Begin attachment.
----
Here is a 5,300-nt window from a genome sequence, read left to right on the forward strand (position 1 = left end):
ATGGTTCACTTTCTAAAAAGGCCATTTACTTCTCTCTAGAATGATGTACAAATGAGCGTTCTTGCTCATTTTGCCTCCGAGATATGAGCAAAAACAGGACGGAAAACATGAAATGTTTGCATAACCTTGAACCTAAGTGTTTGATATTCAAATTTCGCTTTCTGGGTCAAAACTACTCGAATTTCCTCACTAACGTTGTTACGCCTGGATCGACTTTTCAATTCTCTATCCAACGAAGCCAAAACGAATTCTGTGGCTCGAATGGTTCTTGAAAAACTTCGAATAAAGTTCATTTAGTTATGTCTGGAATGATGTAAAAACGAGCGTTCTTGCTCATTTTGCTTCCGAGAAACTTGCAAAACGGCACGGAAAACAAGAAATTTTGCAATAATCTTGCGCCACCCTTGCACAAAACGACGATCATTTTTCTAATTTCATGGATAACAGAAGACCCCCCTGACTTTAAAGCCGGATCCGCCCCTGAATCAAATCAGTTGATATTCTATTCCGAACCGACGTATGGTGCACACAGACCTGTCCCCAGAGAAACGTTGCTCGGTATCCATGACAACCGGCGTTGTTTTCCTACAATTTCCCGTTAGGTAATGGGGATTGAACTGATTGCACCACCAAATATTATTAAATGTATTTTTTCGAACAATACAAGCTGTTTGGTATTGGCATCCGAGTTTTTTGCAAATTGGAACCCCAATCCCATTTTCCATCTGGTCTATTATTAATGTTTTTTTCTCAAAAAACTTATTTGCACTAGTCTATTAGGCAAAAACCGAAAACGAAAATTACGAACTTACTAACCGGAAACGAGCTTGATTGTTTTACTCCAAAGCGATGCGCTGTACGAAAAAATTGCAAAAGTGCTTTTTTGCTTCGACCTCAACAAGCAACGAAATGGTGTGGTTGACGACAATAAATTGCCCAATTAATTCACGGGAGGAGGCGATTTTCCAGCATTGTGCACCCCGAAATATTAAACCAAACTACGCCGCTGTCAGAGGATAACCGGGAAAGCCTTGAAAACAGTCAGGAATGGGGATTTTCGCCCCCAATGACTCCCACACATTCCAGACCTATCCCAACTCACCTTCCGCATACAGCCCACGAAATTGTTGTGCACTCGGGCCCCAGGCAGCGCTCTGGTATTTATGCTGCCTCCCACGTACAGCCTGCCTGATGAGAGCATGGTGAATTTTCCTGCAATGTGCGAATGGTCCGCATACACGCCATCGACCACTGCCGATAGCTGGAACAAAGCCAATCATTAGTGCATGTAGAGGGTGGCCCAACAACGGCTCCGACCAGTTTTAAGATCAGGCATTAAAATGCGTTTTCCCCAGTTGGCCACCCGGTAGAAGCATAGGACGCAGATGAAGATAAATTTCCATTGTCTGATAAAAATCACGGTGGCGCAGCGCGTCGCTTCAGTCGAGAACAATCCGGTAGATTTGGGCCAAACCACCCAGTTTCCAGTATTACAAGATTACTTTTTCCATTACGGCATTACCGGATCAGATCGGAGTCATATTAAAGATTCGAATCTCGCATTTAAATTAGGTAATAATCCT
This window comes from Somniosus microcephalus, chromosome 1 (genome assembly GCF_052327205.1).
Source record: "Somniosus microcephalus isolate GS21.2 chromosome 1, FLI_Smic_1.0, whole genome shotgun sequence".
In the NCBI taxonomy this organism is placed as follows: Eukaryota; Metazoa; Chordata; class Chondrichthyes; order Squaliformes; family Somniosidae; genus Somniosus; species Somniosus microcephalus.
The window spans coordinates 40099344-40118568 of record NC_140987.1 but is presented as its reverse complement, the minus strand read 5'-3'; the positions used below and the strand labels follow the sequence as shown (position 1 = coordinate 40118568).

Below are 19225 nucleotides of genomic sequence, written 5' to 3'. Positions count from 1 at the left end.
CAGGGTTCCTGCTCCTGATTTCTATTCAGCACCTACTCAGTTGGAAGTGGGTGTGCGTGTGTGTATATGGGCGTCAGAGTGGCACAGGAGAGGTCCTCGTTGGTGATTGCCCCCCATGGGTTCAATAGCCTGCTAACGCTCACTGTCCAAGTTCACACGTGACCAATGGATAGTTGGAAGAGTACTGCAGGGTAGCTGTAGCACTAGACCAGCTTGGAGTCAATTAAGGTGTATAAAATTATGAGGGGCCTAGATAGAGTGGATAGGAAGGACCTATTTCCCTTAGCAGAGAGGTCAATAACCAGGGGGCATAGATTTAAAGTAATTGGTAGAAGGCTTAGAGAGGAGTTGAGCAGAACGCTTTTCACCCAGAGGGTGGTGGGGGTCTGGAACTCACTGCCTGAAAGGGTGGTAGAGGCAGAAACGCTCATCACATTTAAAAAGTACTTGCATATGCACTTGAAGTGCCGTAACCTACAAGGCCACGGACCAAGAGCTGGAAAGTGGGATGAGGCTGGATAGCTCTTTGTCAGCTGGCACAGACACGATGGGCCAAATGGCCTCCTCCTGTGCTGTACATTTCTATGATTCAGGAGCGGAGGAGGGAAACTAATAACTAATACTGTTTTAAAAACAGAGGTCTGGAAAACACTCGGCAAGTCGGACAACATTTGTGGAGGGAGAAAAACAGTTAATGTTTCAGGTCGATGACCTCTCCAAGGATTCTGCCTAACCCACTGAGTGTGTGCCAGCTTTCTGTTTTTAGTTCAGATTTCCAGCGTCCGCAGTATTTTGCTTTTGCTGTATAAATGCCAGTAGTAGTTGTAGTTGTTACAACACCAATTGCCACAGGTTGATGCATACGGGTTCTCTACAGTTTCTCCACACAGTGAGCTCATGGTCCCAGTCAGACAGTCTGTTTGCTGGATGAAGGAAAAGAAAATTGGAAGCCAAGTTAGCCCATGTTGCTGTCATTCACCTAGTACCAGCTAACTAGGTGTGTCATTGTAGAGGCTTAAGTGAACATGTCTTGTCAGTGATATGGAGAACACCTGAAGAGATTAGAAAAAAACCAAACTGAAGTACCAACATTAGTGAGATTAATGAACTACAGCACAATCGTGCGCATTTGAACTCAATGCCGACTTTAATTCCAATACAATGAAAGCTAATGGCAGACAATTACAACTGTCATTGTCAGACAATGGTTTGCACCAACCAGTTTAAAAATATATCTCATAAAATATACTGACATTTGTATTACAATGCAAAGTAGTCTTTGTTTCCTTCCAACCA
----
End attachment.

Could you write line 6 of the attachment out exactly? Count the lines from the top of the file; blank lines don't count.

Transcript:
The window spans coordinates 40099344-40118568 of record NC_140987.1 but is presented as its reverse complement, the minus strand read 5'-3'; the positions used below and the strand labels follow the sequence as shown (position 1 = coordinate 40118568).